Why LinkedIn chose to keep its bug bounty program private

Bug bounty programs have become de rigueur for tech and Internet companies that want to improve the security of their products by (partly) outsourcing bug discovery. But while most companies opt for public programs, LinkedIn has decided to keep its program private.

Started in October 2014, the program has so far received 65 actionable bugs, and they awarded over $65,000 in bounties. The flagged issues have been fixed.

“This program grew out of engagement with security researchers over the past few years. While the vast majority of reports submitted to our notification email address security@linkedin.com were not actionable or meaningful, a smaller group of researchers emerged who always provided excellent write-ups, were a pleasure to work with and genuinely expressed concerned about reducing risk introduced by vulnerabilities,” Cory Scott, director of information security at LinkedIn, explained in a blog post.

“We created this private bug bounty program with them in mind – we appreciated working with people dedicated to coordinated disclosure practices and wanted to engage them in a deeper and mutually rewarding relationship.”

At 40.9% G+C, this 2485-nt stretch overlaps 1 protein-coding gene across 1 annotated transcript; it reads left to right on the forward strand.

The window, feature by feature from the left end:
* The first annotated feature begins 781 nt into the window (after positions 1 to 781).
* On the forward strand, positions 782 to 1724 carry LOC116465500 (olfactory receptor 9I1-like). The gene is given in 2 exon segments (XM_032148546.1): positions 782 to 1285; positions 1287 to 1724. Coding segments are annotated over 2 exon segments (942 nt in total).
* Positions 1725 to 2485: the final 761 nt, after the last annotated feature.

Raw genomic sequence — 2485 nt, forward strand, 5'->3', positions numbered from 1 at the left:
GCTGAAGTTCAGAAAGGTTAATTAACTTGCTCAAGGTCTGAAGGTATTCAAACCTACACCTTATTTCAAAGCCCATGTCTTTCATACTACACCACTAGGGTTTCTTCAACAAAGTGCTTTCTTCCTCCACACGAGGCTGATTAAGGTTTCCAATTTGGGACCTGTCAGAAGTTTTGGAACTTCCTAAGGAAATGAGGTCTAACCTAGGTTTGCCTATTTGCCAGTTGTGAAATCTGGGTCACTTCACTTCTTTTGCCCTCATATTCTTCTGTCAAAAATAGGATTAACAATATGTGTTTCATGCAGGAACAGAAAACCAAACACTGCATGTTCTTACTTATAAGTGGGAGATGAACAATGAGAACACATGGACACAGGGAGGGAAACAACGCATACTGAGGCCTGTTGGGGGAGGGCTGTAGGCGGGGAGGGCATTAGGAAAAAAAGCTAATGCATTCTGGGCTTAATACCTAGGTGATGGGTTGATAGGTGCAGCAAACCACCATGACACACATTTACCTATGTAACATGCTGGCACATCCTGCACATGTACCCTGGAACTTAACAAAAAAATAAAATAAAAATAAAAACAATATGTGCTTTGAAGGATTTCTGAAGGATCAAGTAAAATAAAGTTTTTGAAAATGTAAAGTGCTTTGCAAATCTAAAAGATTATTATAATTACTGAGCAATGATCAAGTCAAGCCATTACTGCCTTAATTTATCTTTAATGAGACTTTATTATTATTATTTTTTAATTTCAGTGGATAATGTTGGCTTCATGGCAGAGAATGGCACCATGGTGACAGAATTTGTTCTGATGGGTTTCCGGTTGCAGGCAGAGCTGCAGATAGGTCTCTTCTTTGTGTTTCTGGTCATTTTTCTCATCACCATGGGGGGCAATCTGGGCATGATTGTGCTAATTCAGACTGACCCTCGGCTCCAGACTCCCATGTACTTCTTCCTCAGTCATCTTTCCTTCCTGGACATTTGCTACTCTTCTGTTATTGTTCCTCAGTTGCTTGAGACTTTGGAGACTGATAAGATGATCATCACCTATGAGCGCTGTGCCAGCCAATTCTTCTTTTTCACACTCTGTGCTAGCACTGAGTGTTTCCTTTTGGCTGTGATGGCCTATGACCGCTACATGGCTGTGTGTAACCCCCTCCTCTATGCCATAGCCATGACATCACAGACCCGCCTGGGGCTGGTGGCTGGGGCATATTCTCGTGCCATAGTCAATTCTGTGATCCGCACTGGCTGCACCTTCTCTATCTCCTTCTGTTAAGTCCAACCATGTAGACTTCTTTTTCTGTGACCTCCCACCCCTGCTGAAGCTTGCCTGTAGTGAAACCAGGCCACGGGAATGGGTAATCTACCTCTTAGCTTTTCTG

While researchers can still report bugs that impact LinkedIn and/or its users via the aforementioned email address, the bug bounty program is for those who have “proven” themselves.

“The program is invitation-only based on the researcher’s reputation and previous work,” Scott shared. The reason they chose to go the private way is so that they could concentrate more on reports that are more likely to be actionable.

“Our security team works directly with each participant to handle every bug submission from beginning to end. The design of our program means that we can give the researchers who are part of our program the same experience they would have if they were on our team filing bugs right alongside us,” he added.

The program has been set up via HackerOne in order to simplify the process of paying out successful hunters.

“We wanted to make sure we were delivering strong results before we talked about the program; we are seeing great things so far,” Scott explained. “Sharing our different approach can also add some nuance to the dialogue that others may find useful.”

And responsible vulnerability reporting is definitely a subject that inspires widely different opinions.

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Why LinkedIn chose to keep its bug bounty program private